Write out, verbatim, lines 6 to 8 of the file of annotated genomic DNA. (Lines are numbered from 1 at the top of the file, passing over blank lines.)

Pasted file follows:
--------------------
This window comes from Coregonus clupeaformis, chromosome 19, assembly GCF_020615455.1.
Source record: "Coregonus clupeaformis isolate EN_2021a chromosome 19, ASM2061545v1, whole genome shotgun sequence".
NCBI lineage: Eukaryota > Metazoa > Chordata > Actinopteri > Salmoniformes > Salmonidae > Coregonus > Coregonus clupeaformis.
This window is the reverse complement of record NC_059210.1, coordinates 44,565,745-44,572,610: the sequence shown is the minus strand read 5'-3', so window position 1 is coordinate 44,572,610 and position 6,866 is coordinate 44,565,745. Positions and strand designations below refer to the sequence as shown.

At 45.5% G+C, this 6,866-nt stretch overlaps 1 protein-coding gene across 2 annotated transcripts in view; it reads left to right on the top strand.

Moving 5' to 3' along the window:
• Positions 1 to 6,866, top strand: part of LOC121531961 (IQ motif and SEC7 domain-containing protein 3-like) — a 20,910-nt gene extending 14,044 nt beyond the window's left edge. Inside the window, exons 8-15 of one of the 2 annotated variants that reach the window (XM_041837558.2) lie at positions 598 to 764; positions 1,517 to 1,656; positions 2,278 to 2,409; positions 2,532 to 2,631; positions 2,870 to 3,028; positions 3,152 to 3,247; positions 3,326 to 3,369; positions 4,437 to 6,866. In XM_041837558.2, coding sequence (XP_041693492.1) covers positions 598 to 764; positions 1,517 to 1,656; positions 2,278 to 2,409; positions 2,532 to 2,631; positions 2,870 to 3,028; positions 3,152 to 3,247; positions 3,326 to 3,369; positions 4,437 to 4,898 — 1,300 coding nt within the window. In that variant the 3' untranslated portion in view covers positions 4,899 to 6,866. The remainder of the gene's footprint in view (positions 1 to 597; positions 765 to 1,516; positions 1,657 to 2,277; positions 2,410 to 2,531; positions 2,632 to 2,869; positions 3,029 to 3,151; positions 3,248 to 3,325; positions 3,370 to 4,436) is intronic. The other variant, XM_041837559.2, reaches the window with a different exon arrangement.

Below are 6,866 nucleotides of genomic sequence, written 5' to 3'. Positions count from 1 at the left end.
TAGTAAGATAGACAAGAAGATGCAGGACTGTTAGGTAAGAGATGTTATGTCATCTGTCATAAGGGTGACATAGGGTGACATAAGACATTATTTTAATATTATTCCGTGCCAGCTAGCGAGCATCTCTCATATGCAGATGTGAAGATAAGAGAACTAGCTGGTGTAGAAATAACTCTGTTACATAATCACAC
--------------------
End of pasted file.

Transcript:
Moving 5' to 3' along the window:
• Positions 1 to 6,866, top strand: part of LOC121531961 (IQ motif and SEC7 domain-containing protein 3-like) — a 20,910-nt gene extending 14,044 nt beyond the window's left edge. Inside the window, exons 8-15 of one of the 2 annotated variants that reach the window (XM_041837558.2) lie at positions 598 to 764; positions 1,517 to 1,656; positions 2,278 to 2,409; positions 2,532 to 2,631; positions 2,870 to 3,028; positions 3,152 to 3,247; positions 3,326 to 3,369; positions 4,437 to 6,866. In XM_041837558.2, coding sequence (XP_041693492.1) covers positions 598 to 764; positions 1,517 to 1,656; positions 2,278 to 2,409; positions 2,532 to 2,631; positions 2,870 to 3,028; positions 3,152 to 3,247; positions 3,326 to 3,369; positions 4,437 to 4,898 — 1,300 coding nt within the window. In that variant the 3' untranslated portion in view covers positions 4,899 to 6,866. The remainder of the gene's footprint in view (positions 1 to 597; positions 765 to 1,516; positions 1,657 to 2,277; positions 2,410 to 2,531; positions 2,632 to 2,869; positions 3,029 to 3,151; positions 3,248 to 3,325; positions 3,370 to 4,436) is intronic. The other variant, XM_041837559.2, reaches the window with a different exon arrangement.

Below are 6,866 nucleotides of genomic sequence, written 5' to 3'. Positions count from 1 at the left end.